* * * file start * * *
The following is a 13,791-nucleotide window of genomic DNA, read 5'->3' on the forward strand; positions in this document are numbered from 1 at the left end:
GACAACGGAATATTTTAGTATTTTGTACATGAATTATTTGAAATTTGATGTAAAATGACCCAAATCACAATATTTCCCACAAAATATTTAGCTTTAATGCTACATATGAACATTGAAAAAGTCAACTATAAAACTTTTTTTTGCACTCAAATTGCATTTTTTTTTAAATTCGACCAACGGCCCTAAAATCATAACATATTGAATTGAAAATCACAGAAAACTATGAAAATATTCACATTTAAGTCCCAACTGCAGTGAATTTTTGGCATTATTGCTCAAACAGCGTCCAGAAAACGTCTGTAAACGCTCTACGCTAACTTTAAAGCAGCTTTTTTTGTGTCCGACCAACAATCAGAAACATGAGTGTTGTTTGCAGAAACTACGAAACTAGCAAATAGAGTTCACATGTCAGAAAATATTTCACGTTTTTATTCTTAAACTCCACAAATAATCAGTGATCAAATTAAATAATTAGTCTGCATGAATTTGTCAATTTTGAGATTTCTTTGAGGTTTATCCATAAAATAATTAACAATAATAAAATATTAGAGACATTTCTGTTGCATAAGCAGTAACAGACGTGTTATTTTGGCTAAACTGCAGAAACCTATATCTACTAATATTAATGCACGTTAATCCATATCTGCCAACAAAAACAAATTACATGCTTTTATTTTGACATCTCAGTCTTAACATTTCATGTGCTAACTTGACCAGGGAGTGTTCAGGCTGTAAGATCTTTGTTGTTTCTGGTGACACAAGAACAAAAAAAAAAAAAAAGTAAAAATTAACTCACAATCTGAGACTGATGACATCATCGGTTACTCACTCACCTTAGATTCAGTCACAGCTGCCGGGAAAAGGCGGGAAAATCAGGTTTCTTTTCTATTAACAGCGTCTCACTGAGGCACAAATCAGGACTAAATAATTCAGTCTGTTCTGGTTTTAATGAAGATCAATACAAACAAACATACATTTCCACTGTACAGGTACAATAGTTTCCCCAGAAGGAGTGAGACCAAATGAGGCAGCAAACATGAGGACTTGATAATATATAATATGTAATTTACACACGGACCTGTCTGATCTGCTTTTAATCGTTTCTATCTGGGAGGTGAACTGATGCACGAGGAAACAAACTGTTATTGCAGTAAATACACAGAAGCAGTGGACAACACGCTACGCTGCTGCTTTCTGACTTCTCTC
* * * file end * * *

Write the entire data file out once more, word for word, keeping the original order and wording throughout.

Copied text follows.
The following is a 13,791-nucleotide window of genomic DNA, read 5'->3' on the forward strand; positions in this document are numbered from 1 at the left end:
GACAACGGAATATTTTAGTATTTTGTACATGAATTATTTGAAATTTGATGTAAAATGACCCAAATCACAATATTTCCCACAAAATATTTAGCTTTAATGCTACATATGAACATTGAAAAAGTCAACTATAAAACTTTTTTTTGCACTCAAATTGCATTTTTTTTTAAATTCGACCAACGGCCCTAAAATCATAACATATTGAATTGAAAATCACAGAAAACTATGAAAATATTCACATTTAAGTCCCAACTGCAGTGAATTTTTGGCATTATTGCTCAAACAGCGTCCAGAAAACGTCTGTAAACGCTCTACGCTAACTTTAAAGCAGCTTTTTTTGTGTCCGACCAACAATCAGAAACATGAGTGTTGTTTGCAGAAACTACGAAACTAGCAAATAGAGTTCACATGTCAGAAAATATTTCACGTTTTTATTCTTAAACTCCACAAATAATCAGTGATCAAATTAAATAATTAGTCTGCATGAATTTGTCAATTTTGAGATTTCTTTGAGGTTTATCCATAAAATAATTAACAATAATAAAATATTAGAGACATTTCTGTTGCATAAGCAGTAACAGACGTGTTATTTTGGCTAAACTGCAGAAACCTATATCTACTAATATTAATGCACGTTAATCCATATCTGCCAACAAAAACAAATTACATGCTTTTATTTTGACATCTCAGTCTTAACATTTCATGTGCTAACTTGACCAGGGAGTGTTCAGGCTGTAAGATCTTTGTTGTTTCTGGTGACACAAGAACAAAAAAAAAAAAAAAGTAAAAATTAACTCACAATCTGAGACTGATGACATCATCGGTTACTCACTCACCTTAGATTCAGTCACAGCTGCCGGGAAAAGGCGGGAAAATCAGGTTTCTTTTCTATTAACAGCGTCTCACTGAGGCACAAATCAGGACTAAATAATTCAGTCTGTTCTGGTTTTAATGAAGATCAATACAAACAAACATACATTTCCACTGTACAGGTACAATAGTTTCCCCAGAAGGAGTGAGACCAAATGAGGCAGCAAACATGAGGACTTGATAATATATAATATGTAATTTACACACGGACCTGTCTGATCTGCTTTTAATCGTTTCTATCTGGGAGGTGAACTGATGCACGAGGAAACAAACTGTTATTGCAGTAAATACACAGAAGCAGTGGACAACACGCTACGCTGCTGCTTTCTGACTTCTCTC